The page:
On April 21, the Supreme Court ordered the constitutional anti-corruption body, Commission for the Investigation of Abuse of Authority, to stop carrying out sting operations to arrest government staffers receiving bribes. Since the decision, the anti-graft body has relatively been inactive as it has been dealing with minor cases and culprits who have committed major crimes take a sigh of relief.
Following the ruling, the CIAA, until July 15, had filed 16 complaints at the Supreme Court. Out of the 16, four cases were related to bribery while the remaining 12 were corruption cases rising up to Rs 400,000. The only major case registered at the CIAA is the one against officials of the then Tax Settlement Commission.
As the apex court ordered the CIAA not to offer bribes to government officials themselves to catch them, their attention should have shifted to major frauds taking place in the country. But, that has not happened as it continues to focus on catching government officials red-handed when accepting bribes.
As things stand, works are underway to amend the regulation and guidelines regarding raids. After this, the CIAA cannot offer bribes to arrest government officials, but it can take over bribery cases and book offenders. This gives a message that the CIAA is not willing to change its working pattern as it still wants to work in the same manner it has always worked under.
“We’re forming a work plan that will focus on collecting evidence before we book people,” says Narayan Prasad Risal, the commission’s spokesperson. “There are talks that we’ll be continuing with sting operations, but we’re not doing that. We just want to end bribery in the country as we can still take action against those who take and offer bribes.”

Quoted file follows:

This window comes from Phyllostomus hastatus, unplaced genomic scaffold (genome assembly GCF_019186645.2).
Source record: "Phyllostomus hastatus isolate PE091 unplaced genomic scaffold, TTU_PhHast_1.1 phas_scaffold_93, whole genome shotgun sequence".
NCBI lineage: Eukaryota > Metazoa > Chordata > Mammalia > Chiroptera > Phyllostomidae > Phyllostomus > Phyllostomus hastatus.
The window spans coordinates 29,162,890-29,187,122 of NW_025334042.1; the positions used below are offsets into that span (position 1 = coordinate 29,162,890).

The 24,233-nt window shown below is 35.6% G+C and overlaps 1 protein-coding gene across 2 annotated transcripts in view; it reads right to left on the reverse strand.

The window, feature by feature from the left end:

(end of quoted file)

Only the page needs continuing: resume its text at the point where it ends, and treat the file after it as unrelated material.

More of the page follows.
But critics argue that the CIAA is taking the easy route as it wants people to believe it is doing something by continuing to book people for taking bribes of a few thousand rupees while people who have duped the state billions of rupees escape unpunished.
Staying away from politicians
The CIAA, which was without leading officials from 2007 to 2013, operated under controversial leadership after that. In the past eight years, under the leadership of Lokman Singh Karki, Deep Basnyat and Nabin Kumar Ghimire, the CIAA avoided cases that involved politicians. There were instances in which the CIAA was used by the powerful to serve their purpose.
Karki, who bullied and booked people who were against him, avoided all cases that were related to irregularities done by influential political leaders or parties. Basnyat’s term was also surrounded with controversy as his entire period was spent filing corruption cases against officials from the Tax Settlement Commission. Ghimire, on the other hand, only focussed on small cases as he turned a blind eye when it came to major corruption cases in the country. He allegedly also put on hold multiple corruption cases due to pressure from Baluwatar.
Former Joint Attorney General Murari Prasad Poudel says that the CIAA no longer has the ability to handle major corruption cases.
“If they want, they have all the resources to investigate irregularities during major construction projects. There are so many of these cases, but they don’t investigate these cases for no reason,” says Poudel.
It is not that it has not booked high-ranking politicians and officials. In 2016, it booked then state finance minister Lharkyal Lama for amassing property illegally. But, the Special Court acquitted him while cases against former ministers Bikram Pandey and Bijaya Kumar Gachhadar are still on trial.
Apart from these few examples, the CIAA has been reluctant to take action against active politicians.
A former secretary at the CIAA, Purna Chandra Bhattarai, says that the CIAA has been too slow to amend its working procedure as people have found new and better ways to indulge in corrupt activities like bribery and fraud.